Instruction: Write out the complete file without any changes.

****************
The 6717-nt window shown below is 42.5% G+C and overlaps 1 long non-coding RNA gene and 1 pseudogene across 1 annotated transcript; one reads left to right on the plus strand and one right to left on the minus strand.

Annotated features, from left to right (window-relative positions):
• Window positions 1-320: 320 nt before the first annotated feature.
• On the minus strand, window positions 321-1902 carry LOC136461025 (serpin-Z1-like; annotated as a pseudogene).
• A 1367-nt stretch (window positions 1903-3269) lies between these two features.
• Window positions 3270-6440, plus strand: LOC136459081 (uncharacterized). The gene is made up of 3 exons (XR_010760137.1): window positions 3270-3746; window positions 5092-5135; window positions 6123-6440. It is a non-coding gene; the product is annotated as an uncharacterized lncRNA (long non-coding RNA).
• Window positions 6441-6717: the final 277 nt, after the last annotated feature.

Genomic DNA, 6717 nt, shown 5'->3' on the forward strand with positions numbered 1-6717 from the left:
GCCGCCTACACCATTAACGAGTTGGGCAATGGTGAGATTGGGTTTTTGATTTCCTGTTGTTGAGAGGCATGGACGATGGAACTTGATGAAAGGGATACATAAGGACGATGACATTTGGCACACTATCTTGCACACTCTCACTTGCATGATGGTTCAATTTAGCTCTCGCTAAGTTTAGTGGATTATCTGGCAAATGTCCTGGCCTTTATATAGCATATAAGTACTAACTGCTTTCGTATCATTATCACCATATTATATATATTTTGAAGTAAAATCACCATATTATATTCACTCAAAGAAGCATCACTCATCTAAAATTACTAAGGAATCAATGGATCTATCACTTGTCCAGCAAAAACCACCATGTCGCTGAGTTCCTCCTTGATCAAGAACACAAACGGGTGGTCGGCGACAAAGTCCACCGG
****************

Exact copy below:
The 6717-nt window shown below is 42.5% G+C and overlaps 1 long non-coding RNA gene and 1 pseudogene across 1 annotated transcript; one reads left to right on the plus strand and one right to left on the minus strand.

Annotated features, from left to right (window-relative positions):
• Window positions 1-320: 320 nt before the first annotated feature.
• On the minus strand, window positions 321-1902 carry LOC136461025 (serpin-Z1-like; annotated as a pseudogene).
• A 1367-nt stretch (window positions 1903-3269) lies between these two features.
• Window positions 3270-6440, plus strand: LOC136459081 (uncharacterized). The gene is made up of 3 exons (XR_010760137.1): window positions 3270-3746; window positions 5092-5135; window positions 6123-6440. It is a non-coding gene; the product is annotated as an uncharacterized lncRNA (long non-coding RNA).
• Window positions 6441-6717: the final 277 nt, after the last annotated feature.

Genomic DNA, 6717 nt, shown 5'->3' on the forward strand with positions numbered 1-6717 from the left:
GCCGCCTACACCATTAACGAGTTGGGCAATGGTGAGATTGGGTTTTTGATTTCCTGTTGTTGAGAGGCATGGACGATGGAACTTGATGAAAGGGATACATAAGGACGATGACATTTGGCACACTATCTTGCACACTCTCACTTGCATGATGGTTCAATTTAGCTCTCGCTAAGTTTAGTGGATTATCTGGCAAATGTCCTGGCCTTTATATAGCATATAAGTACTAACTGCTTTCGTATCATTATCACCATATTATATATATTTTGAAGTAAAATCACCATATTATATTCACTCAAAGAAGCATCACTCATCTAAAATTACTAAGGAATCAATGGATCTATCACTTGTCCAGCAAAAACCACCATGTCGCTGAGTTCCTCCTTGATCAAGAACACAAACGGGTGGTCGGCGACAAAGTCCACCGG